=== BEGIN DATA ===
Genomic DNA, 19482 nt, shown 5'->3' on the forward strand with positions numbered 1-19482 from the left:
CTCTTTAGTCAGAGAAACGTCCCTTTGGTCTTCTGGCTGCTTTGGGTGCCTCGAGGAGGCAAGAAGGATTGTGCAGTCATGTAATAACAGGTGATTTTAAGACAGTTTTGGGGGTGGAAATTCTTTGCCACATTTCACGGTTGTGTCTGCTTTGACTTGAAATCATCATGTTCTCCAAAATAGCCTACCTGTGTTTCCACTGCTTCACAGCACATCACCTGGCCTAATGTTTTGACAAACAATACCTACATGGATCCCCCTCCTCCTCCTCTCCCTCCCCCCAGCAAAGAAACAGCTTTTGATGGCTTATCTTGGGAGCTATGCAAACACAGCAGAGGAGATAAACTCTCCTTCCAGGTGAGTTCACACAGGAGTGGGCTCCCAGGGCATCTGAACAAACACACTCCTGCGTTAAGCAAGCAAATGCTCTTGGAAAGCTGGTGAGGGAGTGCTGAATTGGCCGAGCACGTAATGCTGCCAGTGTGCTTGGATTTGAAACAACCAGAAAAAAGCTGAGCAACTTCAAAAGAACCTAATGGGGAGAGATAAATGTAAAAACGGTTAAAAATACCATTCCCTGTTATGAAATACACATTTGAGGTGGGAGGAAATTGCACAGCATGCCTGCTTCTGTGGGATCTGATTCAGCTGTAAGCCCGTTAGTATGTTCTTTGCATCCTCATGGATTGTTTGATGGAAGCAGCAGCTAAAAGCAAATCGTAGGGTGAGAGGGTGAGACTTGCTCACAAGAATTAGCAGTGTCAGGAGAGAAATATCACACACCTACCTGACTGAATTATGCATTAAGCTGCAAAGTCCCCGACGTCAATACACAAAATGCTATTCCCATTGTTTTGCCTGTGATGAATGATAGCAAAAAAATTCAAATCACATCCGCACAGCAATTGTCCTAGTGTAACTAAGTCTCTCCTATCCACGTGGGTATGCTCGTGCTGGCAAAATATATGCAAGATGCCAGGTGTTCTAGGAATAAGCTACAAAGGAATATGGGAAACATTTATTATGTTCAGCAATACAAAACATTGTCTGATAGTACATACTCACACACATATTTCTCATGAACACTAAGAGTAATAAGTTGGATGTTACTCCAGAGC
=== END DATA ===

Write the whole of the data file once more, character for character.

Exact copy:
Genomic DNA, 19482 nt, shown 5'->3' on the forward strand with positions numbered 1-19482 from the left:
CTCTTTAGTCAGAGAAACGTCCCTTTGGTCTTCTGGCTGCTTTGGGTGCCTCGAGGAGGCAAGAAGGATTGTGCAGTCATGTAATAACAGGTGATTTTAAGACAGTTTTGGGGGTGGAAATTCTTTGCCACATTTCACGGTTGTGTCTGCTTTGACTTGAAATCATCATGTTCTCCAAAATAGCCTACCTGTGTTTCCACTGCTTCACAGCACATCACCTGGCCTAATGTTTTGACAAACAATACCTACATGGATCCCCCTCCTCCTCCTCTCCCTCCCCCCAGCAAAGAAACAGCTTTTGATGGCTTATCTTGGGAGCTATGCAAACACAGCAGAGGAGATAAACTCTCCTTCCAGGTGAGTTCACACAGGAGTGGGCTCCCAGGGCATCTGAACAAACACACTCCTGCGTTAAGCAAGCAAATGCTCTTGGAAAGCTGGTGAGGGAGTGCTGAATTGGCCGAGCACGTAATGCTGCCAGTGTGCTTGGATTTGAAACAACCAGAAAAAAGCTGAGCAACTTCAAAAGAACCTAATGGGGAGAGATAAATGTAAAAACGGTTAAAAATACCATTCCCTGTTATGAAATACACATTTGAGGTGGGAGGAAATTGCACAGCATGCCTGCTTCTGTGGGATCTGATTCAGCTGTAAGCCCGTTAGTATGTTCTTTGCATCCTCATGGATTGTTTGATGGAAGCAGCAGCTAAAAGCAAATCGTAGGGTGAGAGGGTGAGACTTGCTCACAAGAATTAGCAGTGTCAGGAGAGAAATATCACACACCTACCTGACTGAATTATGCATTAAGCTGCAAAGTCCCCGACGTCAATACACAAAATGCTATTCCCATTGTTTTGCCTGTGATGAATGATAGCAAAAAAATTCAAATCACATCCGCACAGCAATTGTCCTAGTGTAACTAAGTCTCTCCTATCCACGTGGGTATGCTCGTGCTGGCAAAATATATGCAAGATGCCAGGTGTTCTAGGAATAAGCTACAAAGGAATATGGGAAACATTTATTATGTTCAGCAATACAAAACATTGTCTGATAGTACATACTCACACACATATTTCTCATGAACACTAAGAGTAATAAGTTGGATGTTACTCCAGAGC